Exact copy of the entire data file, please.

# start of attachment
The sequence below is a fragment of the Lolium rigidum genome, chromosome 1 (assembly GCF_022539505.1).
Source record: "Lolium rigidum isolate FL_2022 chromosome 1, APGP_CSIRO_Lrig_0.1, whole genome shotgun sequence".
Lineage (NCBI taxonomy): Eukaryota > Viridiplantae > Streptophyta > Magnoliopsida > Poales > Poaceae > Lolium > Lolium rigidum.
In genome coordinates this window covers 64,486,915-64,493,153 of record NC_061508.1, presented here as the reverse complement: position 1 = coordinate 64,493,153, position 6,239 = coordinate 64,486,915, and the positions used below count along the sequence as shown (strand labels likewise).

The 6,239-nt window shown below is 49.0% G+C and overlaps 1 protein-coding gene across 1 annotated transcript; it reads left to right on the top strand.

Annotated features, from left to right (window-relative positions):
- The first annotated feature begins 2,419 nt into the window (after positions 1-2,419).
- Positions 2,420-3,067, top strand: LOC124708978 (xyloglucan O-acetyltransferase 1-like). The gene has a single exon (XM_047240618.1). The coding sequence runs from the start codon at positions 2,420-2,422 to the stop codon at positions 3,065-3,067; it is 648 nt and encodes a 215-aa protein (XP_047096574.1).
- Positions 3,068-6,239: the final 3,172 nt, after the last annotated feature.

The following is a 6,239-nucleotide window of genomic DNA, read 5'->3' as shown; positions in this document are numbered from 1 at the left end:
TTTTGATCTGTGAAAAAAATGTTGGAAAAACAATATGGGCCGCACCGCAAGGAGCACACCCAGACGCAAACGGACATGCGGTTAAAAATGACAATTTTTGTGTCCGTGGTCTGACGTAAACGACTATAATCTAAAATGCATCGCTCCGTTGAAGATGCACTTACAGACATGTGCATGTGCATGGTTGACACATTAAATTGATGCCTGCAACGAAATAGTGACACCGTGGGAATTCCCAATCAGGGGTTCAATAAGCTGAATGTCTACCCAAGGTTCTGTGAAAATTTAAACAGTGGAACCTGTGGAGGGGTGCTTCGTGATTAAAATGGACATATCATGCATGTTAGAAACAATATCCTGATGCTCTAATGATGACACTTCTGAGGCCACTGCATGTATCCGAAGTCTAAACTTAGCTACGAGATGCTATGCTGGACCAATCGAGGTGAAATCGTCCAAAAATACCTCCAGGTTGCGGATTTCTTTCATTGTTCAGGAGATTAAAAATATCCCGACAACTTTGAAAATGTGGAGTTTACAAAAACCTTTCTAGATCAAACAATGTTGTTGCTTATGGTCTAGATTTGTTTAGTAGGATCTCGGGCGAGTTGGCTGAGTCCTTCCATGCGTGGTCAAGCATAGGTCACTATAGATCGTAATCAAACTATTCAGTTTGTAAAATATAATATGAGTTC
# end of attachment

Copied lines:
The sequence below is a fragment of the Lolium rigidum genome, chromosome 1 (assembly GCF_022539505.1).
Source record: "Lolium rigidum isolate FL_2022 chromosome 1, APGP_CSIRO_Lrig_0.1, whole genome shotgun sequence".
Lineage (NCBI taxonomy): Eukaryota > Viridiplantae > Streptophyta > Magnoliopsida > Poales > Poaceae > Lolium > Lolium rigidum.
In genome coordinates this window covers 64,486,915-64,493,153 of record NC_061508.1, presented here as the reverse complement: position 1 = coordinate 64,493,153, position 6,239 = coordinate 64,486,915, and the positions used below count along the sequence as shown (strand labels likewise).

The 6,239-nt window shown below is 49.0% G+C and overlaps 1 protein-coding gene across 1 annotated transcript; it reads left to right on the top strand.

Annotated features, from left to right (window-relative positions):
- The first annotated feature begins 2,419 nt into the window (after positions 1-2,419).
- Positions 2,420-3,067, top strand: LOC124708978 (xyloglucan O-acetyltransferase 1-like). The gene has a single exon (XM_047240618.1). The coding sequence runs from the start codon at positions 2,420-2,422 to the stop codon at positions 3,065-3,067; it is 648 nt and encodes a 215-aa protein (XP_047096574.1).
- Positions 3,068-6,239: the final 3,172 nt, after the last annotated feature.

The following is a 6,239-nucleotide window of genomic DNA, read 5'->3' as shown; positions in this document are numbered from 1 at the left end:
TTTTGATCTGTGAAAAAAATGTTGGAAAAACAATATGGGCCGCACCGCAAGGAGCACACCCAGACGCAAACGGACATGCGGTTAAAAATGACAATTTTTGTGTCCGTGGTCTGACGTAAACGACTATAATCTAAAATGCATCGCTCCGTTGAAGATGCACTTACAGACATGTGCATGTGCATGGTTGACACATTAAATTGATGCCTGCAACGAAATAGTGACACCGTGGGAATTCCCAATCAGGGGTTCAATAAGCTGAATGTCTACCCAAGGTTCTGTGAAAATTTAAACAGTGGAACCTGTGGAGGGGTGCTTCGTGATTAAAATGGACATATCATGCATGTTAGAAACAATATCCTGATGCTCTAATGATGACACTTCTGAGGCCACTGCATGTATCCGAAGTCTAAACTTAGCTACGAGATGCTATGCTGGACCAATCGAGGTGAAATCGTCCAAAAATACCTCCAGGTTGCGGATTTCTTTCATTGTTCAGGAGATTAAAAATATCCCGACAACTTTGAAAATGTGGAGTTTACAAAAACCTTTCTAGATCAAACAATGTTGTTGCTTATGGTCTAGATTTGTTTAGTAGGATCTCGGGCGAGTTGGCTGAGTCCTTCCATGCGTGGTCAAGCATAGGTCACTATAGATCGTAATCAAACTATTCAGTTTGTAAAATATAATATGAGTTC